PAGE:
Barbra Dillon, Fanboy Comics Managing Editor: You are a man of many talents, having been a director, screenwriter, playwright, and novelist. How do you balance your workload, and do you find that you enjoy staying busy?
Daniel Corey: It's can get pretty tough sometimes. When I was in my 20s, I was living in Florida, working in theme park entertainment by day and dinner theater by night. And, in between, I was active in producing workshop theater out of the Shakespeare Center in Loch Haven Park. I wrote during my breaks at work.
Now that I'm just slightly older, things may have slowed down just a bit, but not too much. I live in L.A. now, so I'm in the heart of the action. I'm usually juggling a few writing projects, overseeing the production of the next comic, all while working in broadcast news during the day.
Everyone who lives and thrives in showbiz knows that you have to spin a lot of plates. As to how I balance it, I'm not so good at that. My wife helps out a lot. I love being busy when things are happening. When things aren't happening, not so much. But, that's life.
BD: In addition to your aforementioned talents, you also run your own new media company, DangerKatt Creative Studio, which creates original comics and films. What is the most difficult aspect of running your own company, and do you find differences between working for studios and networks versus working for yourself?
DC: Well, being your own boss is great, and creating new projects is incredibly exciting. But, it's hard. You have to figure out how to pay the rent. So, you can come up with whatever project you want, but you still have to think about how to sell it. For years, I had worked on writing and creating in different media, be it for the stage, print, the screen. So, I formed DangerKatt as an entity that would encompass the business aspects of all my creative endeavors.
In that regard, after many years of pounding the pavement, things worked out very well with MORIARTY. Image decided to publish us, and we suddenly had national exposure. I was interviewed in USA Today, MTV.com, got to appear on G4's Fresh Ink. So, that was a very rewarding experience. But, there's always a push to have something else out there.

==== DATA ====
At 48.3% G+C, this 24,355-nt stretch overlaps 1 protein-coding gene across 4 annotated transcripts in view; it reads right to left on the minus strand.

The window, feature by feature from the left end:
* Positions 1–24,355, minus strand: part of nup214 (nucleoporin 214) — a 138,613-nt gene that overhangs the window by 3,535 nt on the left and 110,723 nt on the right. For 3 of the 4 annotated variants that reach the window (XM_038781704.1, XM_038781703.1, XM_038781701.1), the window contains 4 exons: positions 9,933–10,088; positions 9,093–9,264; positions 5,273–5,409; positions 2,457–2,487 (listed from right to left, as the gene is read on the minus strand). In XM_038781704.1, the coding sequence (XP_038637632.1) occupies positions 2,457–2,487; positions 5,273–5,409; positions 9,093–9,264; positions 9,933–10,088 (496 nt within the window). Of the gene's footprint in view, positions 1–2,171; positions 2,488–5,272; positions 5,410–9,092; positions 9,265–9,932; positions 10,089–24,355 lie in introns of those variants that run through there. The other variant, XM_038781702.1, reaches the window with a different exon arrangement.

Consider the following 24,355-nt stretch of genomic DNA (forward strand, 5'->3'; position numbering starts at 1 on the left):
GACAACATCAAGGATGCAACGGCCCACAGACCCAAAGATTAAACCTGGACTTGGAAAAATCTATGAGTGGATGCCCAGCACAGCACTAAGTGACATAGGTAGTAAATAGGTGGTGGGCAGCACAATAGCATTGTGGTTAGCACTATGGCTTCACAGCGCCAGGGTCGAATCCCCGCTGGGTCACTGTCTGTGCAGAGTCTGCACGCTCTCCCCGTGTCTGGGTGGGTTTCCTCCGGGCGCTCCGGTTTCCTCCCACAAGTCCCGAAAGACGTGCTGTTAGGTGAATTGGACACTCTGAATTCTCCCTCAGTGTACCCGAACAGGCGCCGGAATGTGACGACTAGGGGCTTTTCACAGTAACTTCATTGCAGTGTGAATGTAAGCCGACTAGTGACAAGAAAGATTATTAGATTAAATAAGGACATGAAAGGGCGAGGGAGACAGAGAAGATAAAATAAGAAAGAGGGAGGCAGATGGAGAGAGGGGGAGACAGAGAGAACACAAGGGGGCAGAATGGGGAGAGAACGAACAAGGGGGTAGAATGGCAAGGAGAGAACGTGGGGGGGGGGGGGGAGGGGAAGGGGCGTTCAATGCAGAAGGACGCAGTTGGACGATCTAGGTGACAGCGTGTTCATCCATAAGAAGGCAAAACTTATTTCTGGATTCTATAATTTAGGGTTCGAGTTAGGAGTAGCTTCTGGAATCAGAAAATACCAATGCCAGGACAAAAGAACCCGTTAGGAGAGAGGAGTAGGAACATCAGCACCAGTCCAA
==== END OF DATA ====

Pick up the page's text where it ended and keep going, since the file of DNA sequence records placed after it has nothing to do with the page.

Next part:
So, you have to keep working. It's fun, but difficult. It was very rewarding to have a home-grown project like MORIARTY grow and become an Image book.
BD: Dangerkatt produced its debut graphic novel Prophet, as well as its most recent property, Moriarty, which is now available through Image Comics. For our readers who may be unfamiliar, can you tell us about Prophet and Moriarty and how the projects came to be?
DC: PROPHET was a story that I had worked on while still living in Florida, typing during breaks at my theme park job. I wanted to do something in the vein of a classic Clint Eastwood Western, while adding supernatural elements. What resulted was A Fistful of Dollars meets Hellboy.
Skip ahead a few years: We moved to L.A., and I met artist Anthony Diecidue. It just kind of happened from there. PROPHET has been a great property for us and gave us the initial experience that would lead to the creation of MORIARTY.
MORIARTY happened out of a lifetime love of Sherlock Holmes. I love crime, I love mysteries, and I wanted to do something in the Holmes mythos, just not a Holmes story. It occurred to me that there had never been a Moriarty comic, and who doesn't love Professor Moriarty? Anthony was interested, so after PROPHET, we just continued on to develop MORIARTY. We were just having fun, stumbling around, making comics.
BD: After Moriarty’s success in comic form, you developed the story and characters into a screenplay, and it became a quarterfinalist Coppola’s Screenwriting Competition, as well as a Second Rounder at the 2009 Austin Film Festival Screenplay Competition. What were the most challenging (and rewarding) aspects of bringing the project to the film medium?
DC: It's funny how that all came together. Actually, what happened was that Anthony and I were developing the comic on spec, hoping that a publisher would become interested. After writing the scripts for the first story arc, THE DARK CHAMBER (issues 1-4), I wrote the screenplay. I submitted the script to the Coppola contest first, then Austin. It did well in both competitions, scoring in the top 8% out of thousands of entries. So, we knew we had a solid story.
I think it may have helped a bit, being able to drop the name "Coppola" here and there. I mean, it's not like I met the man or anything like that, but his screenplay contest is pretty well-respected. So, that actually preceded the Image deal, and it was a good line on our resume going in.